A Third Grader’s First Taste of Classical Chinese

My daughter is now in third grade in a Chinese school in Shanghai. She was just exposed to her first 文言文 (classical Chinese) passage at the end of last semester. (The kids have all been studying classical poetry since at least first grade, but that’s different.)

The passage she studied is a story that Chinese schoolchildren have been learning for generations, and it comes from the national standard Chinese language (语文) textbook (Lesson 24) third graders all across China are using. Here’s the passage in plain text:



(If your Chinese is good enough to handle classical Chinese, I’m going to assume you don’t need pinyin. Here’s a Baidu Baike article on the passage.)

It’s a story about Sima Guang, a boy who saves the life of a child that fell into a (full) ceramic water jar by bravely smashing the jar with a rock. (This story seems to promote “out of the box” thinking, which honestly feels a little off in the current Chinese education system!)

And here are my daughter’s notes on the passage from class:



I asked her if she liked studying classical Chinese. She remarked that it was fun, because it was like using Chinese to study a foreign language. Interesting perspective! (I think a lot of us foreigners just see classical Chinese as “super mega ultra difficult Chinese.”)

If anyone has any questions for third grader just starting classical Chinese, I’m happy to pass them along and report back.


John Pasden

John is a Shanghai-based linguist and entrepreneur, founder of AllSet Learning.


  1. She has nice handwriting.

  2. Juliet Thomas Says: March 3, 2021 at 2:19 pm

    She’s amazing! This is super interesting, honestly! I’m spending ages trying just to work out what she’s doing – I get as far as maybe in the center, she’s analyzing the characters – finding the radicals in 司,跌,皆,弃 and 持, then maybe thinking of other words that use those characters… 司令,跌到 ,众皆 ,做弃 (?) and 保持??? Then another set: 司,庭, 登, 跌, 众, 弃 and 持… But the rest of what’s going on… ??? Boy do I feel lame… haha!

    • Thank you! I find it super interesting too, but I’m not sure to what degree this is interesting and to what degree this is a “proud dad post.” Ha!

      Yes, you’re getting it. To be fair, she’s being led by the teacher. I’m not sure how much of this is her own notes and how much is guided by the teacher in class.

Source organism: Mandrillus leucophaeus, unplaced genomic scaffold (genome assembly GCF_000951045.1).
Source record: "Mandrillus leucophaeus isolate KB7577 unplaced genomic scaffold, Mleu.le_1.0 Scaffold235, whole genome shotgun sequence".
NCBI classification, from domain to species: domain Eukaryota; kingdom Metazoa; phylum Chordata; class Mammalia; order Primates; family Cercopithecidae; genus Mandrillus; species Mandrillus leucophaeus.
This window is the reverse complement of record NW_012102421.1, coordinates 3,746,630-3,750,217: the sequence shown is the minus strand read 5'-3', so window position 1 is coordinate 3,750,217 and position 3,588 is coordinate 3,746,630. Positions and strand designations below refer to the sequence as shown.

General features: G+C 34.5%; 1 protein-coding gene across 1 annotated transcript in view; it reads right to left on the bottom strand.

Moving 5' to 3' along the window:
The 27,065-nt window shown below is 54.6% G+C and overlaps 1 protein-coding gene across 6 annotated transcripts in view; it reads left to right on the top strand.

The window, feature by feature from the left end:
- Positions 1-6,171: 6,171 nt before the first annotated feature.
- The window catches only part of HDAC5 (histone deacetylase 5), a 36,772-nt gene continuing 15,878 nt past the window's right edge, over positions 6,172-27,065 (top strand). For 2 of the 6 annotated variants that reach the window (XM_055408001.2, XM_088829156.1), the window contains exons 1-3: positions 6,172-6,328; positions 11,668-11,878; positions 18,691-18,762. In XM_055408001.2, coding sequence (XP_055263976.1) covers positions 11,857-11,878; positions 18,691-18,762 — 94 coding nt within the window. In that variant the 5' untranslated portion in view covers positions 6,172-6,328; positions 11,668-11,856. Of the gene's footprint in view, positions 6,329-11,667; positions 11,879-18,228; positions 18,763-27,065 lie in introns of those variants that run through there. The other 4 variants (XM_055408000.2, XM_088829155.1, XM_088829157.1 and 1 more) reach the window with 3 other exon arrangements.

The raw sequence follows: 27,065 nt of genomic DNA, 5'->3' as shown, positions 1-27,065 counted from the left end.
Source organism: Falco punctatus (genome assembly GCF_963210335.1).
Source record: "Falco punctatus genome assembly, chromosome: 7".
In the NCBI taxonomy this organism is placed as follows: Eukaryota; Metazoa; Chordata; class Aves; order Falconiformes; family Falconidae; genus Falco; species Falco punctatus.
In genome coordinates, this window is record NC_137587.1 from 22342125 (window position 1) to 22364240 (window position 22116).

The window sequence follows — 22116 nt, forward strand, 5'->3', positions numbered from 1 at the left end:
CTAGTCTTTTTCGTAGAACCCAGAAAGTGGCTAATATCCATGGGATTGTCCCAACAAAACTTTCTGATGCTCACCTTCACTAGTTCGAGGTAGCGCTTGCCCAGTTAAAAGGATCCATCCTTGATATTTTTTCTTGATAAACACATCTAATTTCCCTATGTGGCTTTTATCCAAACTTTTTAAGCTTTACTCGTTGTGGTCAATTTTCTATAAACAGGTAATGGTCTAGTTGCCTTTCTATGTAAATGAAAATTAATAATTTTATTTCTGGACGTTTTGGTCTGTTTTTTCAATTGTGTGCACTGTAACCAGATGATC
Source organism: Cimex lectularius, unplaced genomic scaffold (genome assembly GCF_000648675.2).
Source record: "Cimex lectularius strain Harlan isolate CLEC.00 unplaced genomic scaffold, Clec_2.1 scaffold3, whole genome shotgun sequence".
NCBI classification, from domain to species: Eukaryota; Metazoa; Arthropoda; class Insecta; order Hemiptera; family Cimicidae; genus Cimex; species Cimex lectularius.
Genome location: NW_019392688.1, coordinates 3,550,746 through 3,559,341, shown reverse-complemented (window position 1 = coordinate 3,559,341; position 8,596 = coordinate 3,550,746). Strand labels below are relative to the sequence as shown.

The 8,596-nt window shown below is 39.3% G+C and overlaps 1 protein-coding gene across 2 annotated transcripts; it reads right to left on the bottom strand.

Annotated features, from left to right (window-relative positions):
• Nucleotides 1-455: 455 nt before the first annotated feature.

3. Dorota B. Says: March 3, 2021 at 5:20 pm

    Very interesting! This classical text is rewritten in Shadick’s “A First Course in Literary Chinese”, an old textbook (Cornell 1968, I think) still used today. I wonder if your daughter understood the text right away, or just like us foreigners had to slowly parse the words?

  4. Tage Vosbein Says: March 4, 2021 at 12:35 am

    An interesting look inside the classroom. An lots of room for dad pride. Like the way she is taking notes all over the page.

  5. Props to your daughter for recognizing that 文言 is a different language! The characters — and the way it gets mixed in with modern Chinese in 語文 textbooks — tend to confuse a lot of native speakers into thinking that, as you say, it’s just Chinese except harder and more telegraphic, which ends up leading to trouble later on. I always say that in some ways, L2 users of Chinese have an advantage over native speakers when it comes to 文言, because we don’t come at it thinking that we can read it already!

    I’d be interested to hear more about how she and her classmates are being taught: is it like 唐詩, where they just get an original text and a modern gloss, or are they actually being taught to parse the text?

    • Good observation and good question! I feel like there was some parsing during the class, but I’m not sure how much that actually cultivates individual learners’ abilities to parse texts on their own. I’ll ask her about it, although I can’t guarantee a very clear answer.

  6. Juliet Thomas Says: March 5, 2021 at 4:04 am

    I found some teaching materials online about this lesson in case other readers are as taken with this as I am… (see – it really IS super interesting!)

    There are others, but this one was the most helpful to me – (seems to have a lot of the in class graphics, so aimed at 3rd graders – there are text-heavy teacher guides around, as well, but if the student work is challenging to me, the teacher guides are way beyond my capability!)

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